In the wake of a recent post on the absurdity of wine shipping regulation in Texas, a cordial, however tense, dialogue (online and a voce) ensued between me and my friend and colleague Alfonso Cevola, a 30-year veteran of the Texas wine industry, a high-level manager for one of the state's leading wine and spirits distributors, and a top wine blogger in the U.S.
As we debated the value and implications of the ban on out-of-state retailers in our state, I expressed my visceral observation that the fact that I cannot buy wine and have it shipped from a wine store in New York City just feels "un-American."
Alfonso responded by pointing out that, "in fact, it is very American." He was right.
To understand our state's (and nation's) peculiar relationship with alcohol, we need to look back to the early post-Prohibition era, when the Twenty-First amendment made alcohol legal again in our country (national Repeal was passed in 1933; Repeal in Texas was not passed until 1935).
"The Twenty-first Amendment is a deeply contradictory instrument," writes Thomas Pinney in A History of Wine in America: from Prohibition to the Present (vol. 2, University of California Press, Berkeley, 2005). "In its first part it enables the return of alcoholic drink, while in its second part it allows for the growth of an unprecedented tangle of restrictive and obstructive regulation. As one winemaker has put it, 'Prohibition was never repealed, it was just amended.'"
"States' rights were one of the central justifications of Repeal," notes Pinney. "The federal government had been told, in effect, to keep its hands off... There is a powerful irony in the way that the Repeal argument of states' rights has been used to create formidable barriers to the liquor trade."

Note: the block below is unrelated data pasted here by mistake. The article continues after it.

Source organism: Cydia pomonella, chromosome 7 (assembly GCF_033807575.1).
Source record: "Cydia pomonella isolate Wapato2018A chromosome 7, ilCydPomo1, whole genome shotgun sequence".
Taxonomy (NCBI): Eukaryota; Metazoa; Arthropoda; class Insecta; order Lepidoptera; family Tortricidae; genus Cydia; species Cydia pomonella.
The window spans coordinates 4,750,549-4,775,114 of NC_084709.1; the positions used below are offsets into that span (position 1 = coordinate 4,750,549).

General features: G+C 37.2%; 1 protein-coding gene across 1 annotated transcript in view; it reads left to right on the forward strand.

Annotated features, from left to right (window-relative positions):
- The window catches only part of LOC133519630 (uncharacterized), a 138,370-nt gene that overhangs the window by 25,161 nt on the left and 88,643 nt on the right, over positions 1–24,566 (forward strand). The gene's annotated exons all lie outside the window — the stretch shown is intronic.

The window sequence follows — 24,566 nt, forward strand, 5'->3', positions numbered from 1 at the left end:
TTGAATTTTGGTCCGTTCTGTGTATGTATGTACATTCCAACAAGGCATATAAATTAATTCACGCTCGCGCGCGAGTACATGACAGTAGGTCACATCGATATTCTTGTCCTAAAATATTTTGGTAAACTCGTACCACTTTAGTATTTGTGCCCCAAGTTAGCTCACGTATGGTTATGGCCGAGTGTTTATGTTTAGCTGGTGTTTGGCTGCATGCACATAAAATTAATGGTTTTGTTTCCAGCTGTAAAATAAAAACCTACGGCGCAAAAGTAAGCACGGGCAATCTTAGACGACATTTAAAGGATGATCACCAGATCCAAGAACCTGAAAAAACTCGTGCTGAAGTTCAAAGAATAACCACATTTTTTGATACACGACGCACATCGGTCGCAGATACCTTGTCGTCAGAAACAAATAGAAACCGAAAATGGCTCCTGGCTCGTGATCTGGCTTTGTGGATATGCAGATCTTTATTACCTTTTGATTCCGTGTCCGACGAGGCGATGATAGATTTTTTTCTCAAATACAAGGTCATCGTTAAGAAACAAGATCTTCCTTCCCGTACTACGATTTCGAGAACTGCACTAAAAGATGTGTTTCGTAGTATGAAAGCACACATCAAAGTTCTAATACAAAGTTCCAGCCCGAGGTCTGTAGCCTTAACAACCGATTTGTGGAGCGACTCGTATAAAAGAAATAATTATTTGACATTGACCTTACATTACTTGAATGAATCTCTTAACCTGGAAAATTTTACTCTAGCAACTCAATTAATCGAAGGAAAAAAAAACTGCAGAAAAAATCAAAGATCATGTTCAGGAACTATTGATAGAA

In a libertarian-leaning state where the governor would like to make the United States Congress a part-time institution, the notion that the government can tell its citizens when they can and cannot buy alcohol isn't easy to swallow.
So it's no surprise that when the Texas Alcoholic Beverage Commission (TABC, founded 1935) posted about the day-after-Christmas and day-after-New-Year's-day restriction on alcohol sales, its Tweet was met by derision.
Online research has not yet led me to original motivation for the law, Section 105.01 of the Texas Alcoholic Beverage Code, which went into effect in 1977 and also prohibits the sale of liquor on Sundays, Thanksgiving, Christmas, and New Year's Day.
But recent attempts to repeal the restriction have not been blocked by religious groups, as you might imagine. Nor has the Texas legislature been seized by anti-alcohol moralists or proponents of big government and big brother regulation of our buying options.
If the law were amended, said Executive Director of the Texas Package Stores Association, Lance Lively, when I reached him this morning by phone, "it would spread six days of profit over seven days... The notion that people are going to drink more if stores are open a seventh day doesn't seem to be the case, at least according to our research." The body officially opposed a recent bill that would have allowed for the sale of liquor on Sunday.
He echoed what John Rector, vice-president of Sigel's, one of our state's biggest wine and spirits retail chains, said earlier this year: ""We would end up paying more to keep stores open and pay staff. And sales would likely flatten over seven days instead of six days."
Houston wine blogger and lawyer-by-day Amy Corron Power documented a previous attempt to strike down the law in this excellent blog post (which I highly recommend). Retailers -- not moralists -- opposed the change.
What does the TABC have to say about all this hubbub? "We don't write the rules," explained Carolyn Beck, TABC spokesperson when reached by phone, "we just enforce them."
The Tweet, she said, was a "public service announcement."
So whatever the distant moral or religious origins of the "blue" law may be, it turns out that its preservation is inspired by the all-American spirit of commerce. Strict regulation of alcohol sales, I discovered, is not only American in its ethos: It's downright Texan.
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